Help employees spend in retirement? There's a map for that

April 6, 2021

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When it comes to saving for retirement, a retirement plan participant need only make the decision to enroll in a retirement plan. A well-designed plan will help participants reach their retirement savings goals.

But when it comes time to spend their retirement savings, participants are faced with additional decisions.

  • How much can I spend each year—so I can enjoy my retirement but not worry about running out of money?
  • Which account should I spend from to minimize taxes and/or maximize spending or a legacy?
  • When should I claim Social Security?
  • Do I need additional guaranteed income beyond Social Security?
  • Do I need to change my asset allocation?

To help answer these questions, we have constructed a retirement planning framework that allows participants to capture their unique priorities and use their financial resources in a way that best aligns with achieving their goals and mitigating their risks.

We understand that for some retirees, a successful retirement may be defined as continued growth of their asset portfolio. But for others, it may mean maintaining a specific level of monthly income. Our framework—like our retirement income solutions— takes an even broader approach.

It's an approach based on the concept of "financial security": the peace of mind that results when retirees feel confident that they will attain all their financial goals and be able to continue doing so in the future. This framework gives every retiree the opportunity to develop a personalized roadmap toward financial security.

Financial Roadmap image

Determine retirement goals

To achieve financial security, investors must first establish their retirement goals, which provide a starting point for the planning process. For the purpose of our framework, we identify four goals for retirement:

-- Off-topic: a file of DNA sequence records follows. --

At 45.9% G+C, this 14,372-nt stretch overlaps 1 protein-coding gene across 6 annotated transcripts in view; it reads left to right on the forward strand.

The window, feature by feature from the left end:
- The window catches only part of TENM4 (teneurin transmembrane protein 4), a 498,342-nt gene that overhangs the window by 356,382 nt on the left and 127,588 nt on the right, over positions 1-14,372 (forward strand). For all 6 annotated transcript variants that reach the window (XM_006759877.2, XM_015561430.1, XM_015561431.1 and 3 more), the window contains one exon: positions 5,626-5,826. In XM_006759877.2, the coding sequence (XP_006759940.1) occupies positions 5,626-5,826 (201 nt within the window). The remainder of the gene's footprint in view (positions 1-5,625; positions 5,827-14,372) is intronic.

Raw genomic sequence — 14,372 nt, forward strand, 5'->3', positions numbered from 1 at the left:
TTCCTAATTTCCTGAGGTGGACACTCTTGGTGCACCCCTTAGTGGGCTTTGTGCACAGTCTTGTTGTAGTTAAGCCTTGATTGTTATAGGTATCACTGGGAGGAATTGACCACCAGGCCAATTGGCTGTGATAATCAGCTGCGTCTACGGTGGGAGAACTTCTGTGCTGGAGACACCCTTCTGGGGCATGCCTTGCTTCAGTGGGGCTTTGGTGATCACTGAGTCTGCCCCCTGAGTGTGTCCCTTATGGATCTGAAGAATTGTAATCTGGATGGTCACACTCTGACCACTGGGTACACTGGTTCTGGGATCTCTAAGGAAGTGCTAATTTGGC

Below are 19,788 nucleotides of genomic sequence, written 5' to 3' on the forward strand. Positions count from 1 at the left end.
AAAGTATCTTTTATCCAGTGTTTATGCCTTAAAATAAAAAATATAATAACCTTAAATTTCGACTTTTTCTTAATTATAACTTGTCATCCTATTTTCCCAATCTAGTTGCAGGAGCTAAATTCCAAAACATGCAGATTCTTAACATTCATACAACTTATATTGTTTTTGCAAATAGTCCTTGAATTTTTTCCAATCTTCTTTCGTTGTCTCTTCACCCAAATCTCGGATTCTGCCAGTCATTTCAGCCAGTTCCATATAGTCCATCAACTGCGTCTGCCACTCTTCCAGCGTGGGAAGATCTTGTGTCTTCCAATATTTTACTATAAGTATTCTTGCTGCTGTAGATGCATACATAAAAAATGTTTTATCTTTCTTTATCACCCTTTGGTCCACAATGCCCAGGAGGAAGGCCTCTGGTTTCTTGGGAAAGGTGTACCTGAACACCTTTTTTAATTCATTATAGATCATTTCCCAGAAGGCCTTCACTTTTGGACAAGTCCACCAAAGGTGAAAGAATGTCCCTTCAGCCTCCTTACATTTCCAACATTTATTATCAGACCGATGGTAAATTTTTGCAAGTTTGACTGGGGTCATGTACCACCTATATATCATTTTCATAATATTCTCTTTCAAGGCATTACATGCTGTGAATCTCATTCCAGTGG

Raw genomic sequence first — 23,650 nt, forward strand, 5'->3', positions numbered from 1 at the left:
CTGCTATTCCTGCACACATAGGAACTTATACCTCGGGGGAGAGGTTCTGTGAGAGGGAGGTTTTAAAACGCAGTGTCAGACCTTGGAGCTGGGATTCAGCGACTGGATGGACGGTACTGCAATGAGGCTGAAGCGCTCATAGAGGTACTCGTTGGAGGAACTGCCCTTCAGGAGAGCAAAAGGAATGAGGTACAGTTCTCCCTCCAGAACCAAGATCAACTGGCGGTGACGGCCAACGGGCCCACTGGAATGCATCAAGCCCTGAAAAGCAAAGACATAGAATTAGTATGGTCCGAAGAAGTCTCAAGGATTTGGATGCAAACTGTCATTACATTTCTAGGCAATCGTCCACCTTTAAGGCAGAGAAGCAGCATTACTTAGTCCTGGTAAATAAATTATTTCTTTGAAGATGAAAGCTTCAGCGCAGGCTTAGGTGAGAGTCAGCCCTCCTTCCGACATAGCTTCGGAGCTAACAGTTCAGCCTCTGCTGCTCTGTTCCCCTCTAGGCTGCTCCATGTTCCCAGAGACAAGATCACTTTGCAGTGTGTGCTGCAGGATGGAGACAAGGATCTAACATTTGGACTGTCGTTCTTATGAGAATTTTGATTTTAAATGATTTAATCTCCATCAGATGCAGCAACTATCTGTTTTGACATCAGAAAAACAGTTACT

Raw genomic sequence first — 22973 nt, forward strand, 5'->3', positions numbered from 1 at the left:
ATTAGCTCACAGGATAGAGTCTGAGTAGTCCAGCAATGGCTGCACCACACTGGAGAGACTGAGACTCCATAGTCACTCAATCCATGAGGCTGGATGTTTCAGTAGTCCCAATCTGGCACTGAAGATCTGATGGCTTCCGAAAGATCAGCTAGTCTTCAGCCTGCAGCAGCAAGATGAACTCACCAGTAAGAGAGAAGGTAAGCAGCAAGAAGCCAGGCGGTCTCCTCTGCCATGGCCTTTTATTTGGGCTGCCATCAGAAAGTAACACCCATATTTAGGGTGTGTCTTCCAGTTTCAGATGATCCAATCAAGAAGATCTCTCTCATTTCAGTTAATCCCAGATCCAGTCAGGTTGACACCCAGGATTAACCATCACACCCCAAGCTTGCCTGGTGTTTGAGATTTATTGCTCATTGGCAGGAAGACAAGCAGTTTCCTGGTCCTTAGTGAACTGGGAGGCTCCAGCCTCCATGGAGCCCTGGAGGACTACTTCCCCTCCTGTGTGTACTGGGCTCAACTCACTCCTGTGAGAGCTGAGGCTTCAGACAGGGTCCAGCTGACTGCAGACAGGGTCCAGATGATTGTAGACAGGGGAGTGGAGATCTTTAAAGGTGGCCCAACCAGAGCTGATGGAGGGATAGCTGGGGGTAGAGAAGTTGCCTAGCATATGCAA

1. Basic living expenses.
  2. Contingency reserve.
  3. Discretionary expenses.
  4. Legacy.

Prioritizing these goals and assigning varying degrees of relative importance to them will put retirees on the road to financial security.

Understand the risks

The next step is to understand and evaluate the potential risks retirees may face. Many risks noted in retirement literature can be grouped into five categories: market risk, health risk, longevity and mortality risk, event risk, and tax and policy risk. Individuals will face them in different ways depending on their own unique situations. But addressing them in the context of their potential impact on achieving goals and the resulting implications for allocating financial resources increases the likelihood of a successful retirement.

Assess available financial resources

The role of financial resources in retirement is to help reach the goals that have been set and protect against the risks that could ruin the chances of achieving them. The resources included in our framework are defined benefit pensions, private annuities, asset allocation, spending policy, insurance, work, and housing wealth. Individuals will arrive at retirement with different resources, and some may align better than others with their goals and risk mitigation needs. A thorough assessment of the resources attained or available will ensure the most efficient use of capital.

Develop a plan to achieve goals and mitigate risks

This framework is a powerful tool for understanding retirees' unique priorities and applying their financial resources to best align with their situation. Competing priorities and finite resources require investors to assess trade-offs when they arise. Our framework will help retirees understand the choices that need to be made and ensure that their financial decisions will align with what matters most to them.

Vanguard's Roadmap to Financial Security: A Framework for Decision-Making in Retirement provides foundational knowledge about the goals, risks, and resources individuals will need in planning for their retirement. This planning framework can be applied regularly throughout retirement and adjusted as needs and circumstances evolve.

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  • All investing is subject to risk, including the possible loss of the money you invest. There is no guarantee that any particular asset allocation or mix of funds will meet your investment objectives or provide you with a given level of income.